What is the point of music being pressed on Vinyl if it was recorded digitally?

I personally could care less about aesthetics. Despite what anyone says, I firmly believe that there are vinyl pressings, sourced digitally or analog, that can easily out perform their digital counterparts.

That being said, in 2015, more and more albums are getting properly (re)mastered. So the exceptions are getting smaller.

Take for instance, the Beatles catalog. For many years, due to primitive technology, the original records or needle drops were generally a better option if played back on a good system. But as of 2009, when they were properly reissued, that all went out the window. Even Dr. Ebbett, a well known Beatles bootlegger, called it quits as everything in their catalog at that point had finally been properly done utilizing modern ADCs and a team of well trained, professional engineers. Not to mention mono and stereo had been covered as well.

But back to my point: this isn't the case for all music, and that's where I see aesthetics being secondary. Just because digital is a much better container, doesn't mean every engineer is going to take advantage of that. Many awful techniques are used such as poor EQ and overuse of noise reduction and compression/limiting. In this case, the original recording can sound better on vinyl. But, had the engineer not been so reckless with remastering the album for CD, the digital alternative would of course be better. A modern digital audio workstation has so many things that analog tape probably can't achieve.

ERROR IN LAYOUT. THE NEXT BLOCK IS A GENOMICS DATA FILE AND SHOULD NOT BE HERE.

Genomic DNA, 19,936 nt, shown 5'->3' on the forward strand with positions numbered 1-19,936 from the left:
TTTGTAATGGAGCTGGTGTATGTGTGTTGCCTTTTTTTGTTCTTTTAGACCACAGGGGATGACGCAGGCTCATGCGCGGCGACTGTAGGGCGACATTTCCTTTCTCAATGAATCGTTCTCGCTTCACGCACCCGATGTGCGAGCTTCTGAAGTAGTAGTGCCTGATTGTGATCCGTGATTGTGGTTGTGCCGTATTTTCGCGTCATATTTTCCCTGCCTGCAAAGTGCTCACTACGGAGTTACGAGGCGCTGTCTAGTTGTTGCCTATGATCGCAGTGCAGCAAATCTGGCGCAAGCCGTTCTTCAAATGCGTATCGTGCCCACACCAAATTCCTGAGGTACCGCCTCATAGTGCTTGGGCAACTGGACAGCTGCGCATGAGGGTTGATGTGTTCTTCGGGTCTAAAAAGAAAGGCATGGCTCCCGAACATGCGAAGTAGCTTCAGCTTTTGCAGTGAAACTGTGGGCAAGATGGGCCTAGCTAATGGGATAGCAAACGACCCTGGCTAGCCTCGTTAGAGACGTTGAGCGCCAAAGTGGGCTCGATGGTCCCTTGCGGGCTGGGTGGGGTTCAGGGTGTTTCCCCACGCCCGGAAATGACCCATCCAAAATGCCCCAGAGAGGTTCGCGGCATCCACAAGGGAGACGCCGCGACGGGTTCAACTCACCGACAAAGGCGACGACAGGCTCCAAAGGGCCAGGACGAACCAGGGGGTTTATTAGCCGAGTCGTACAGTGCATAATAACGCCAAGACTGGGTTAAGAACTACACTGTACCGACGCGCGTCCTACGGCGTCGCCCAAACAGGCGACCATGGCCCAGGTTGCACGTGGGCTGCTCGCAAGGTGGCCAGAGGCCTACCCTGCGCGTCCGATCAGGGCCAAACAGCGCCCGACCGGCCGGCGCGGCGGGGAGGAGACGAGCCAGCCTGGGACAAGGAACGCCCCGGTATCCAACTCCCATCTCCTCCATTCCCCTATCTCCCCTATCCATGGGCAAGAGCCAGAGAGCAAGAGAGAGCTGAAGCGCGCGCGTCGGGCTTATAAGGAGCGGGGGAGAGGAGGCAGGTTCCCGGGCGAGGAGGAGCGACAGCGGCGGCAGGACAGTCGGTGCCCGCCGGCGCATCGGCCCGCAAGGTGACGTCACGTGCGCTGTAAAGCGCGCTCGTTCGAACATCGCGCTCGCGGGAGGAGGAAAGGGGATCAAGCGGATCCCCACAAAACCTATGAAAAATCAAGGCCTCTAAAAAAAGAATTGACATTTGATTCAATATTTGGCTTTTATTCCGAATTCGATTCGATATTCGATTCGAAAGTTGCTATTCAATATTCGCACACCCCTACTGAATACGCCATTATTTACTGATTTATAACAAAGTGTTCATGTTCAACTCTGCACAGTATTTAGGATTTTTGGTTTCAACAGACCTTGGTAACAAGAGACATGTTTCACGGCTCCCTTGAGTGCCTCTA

As far as newly recorded music, it's likely going to be recorded digitally. And unless a different, better mix is cut to vinyl (which is often not the case), I would just go with the CD/stream/lossy download etc. There is aesthetic purposes, which in my opinion, is a complete waste. Album art and lyrics are easily obtainable online, as are posters or empty record jackets if you want to show something off.

I'd also ignore DR ratings and just listen to the music, as that stuff is going to drive you nuts. Not to mention that dynamic range measurements for vinyl are completely inaccurate (source: https://www.youtube.com/watch?v=n-AE9dL5FG8)

Some more info here:

http://en.wikipedia.org/wiki/Comparison_of_analog_and_digital_recording (I should probably read that, as my understanding of both formats is admittedly lacking.)

https://www.youtube.com/watch?v=cIQ9IXSUzuM (Monty Montgomery of Xiph, creators of the FLAC and Vorbis codecs, shows that there is objectively no difference between an analog and digital signal.

To conclude: is there a point? It entirely depends on the circumstances. Just because digital is a better container, doesn't mean it's always used correctly. In that case, vinyl could easily be sonically superior. On the other hand, with better back-catalog remastering, and newly recorded music, I find it to be pretty pointless.

/r/audiophile Thread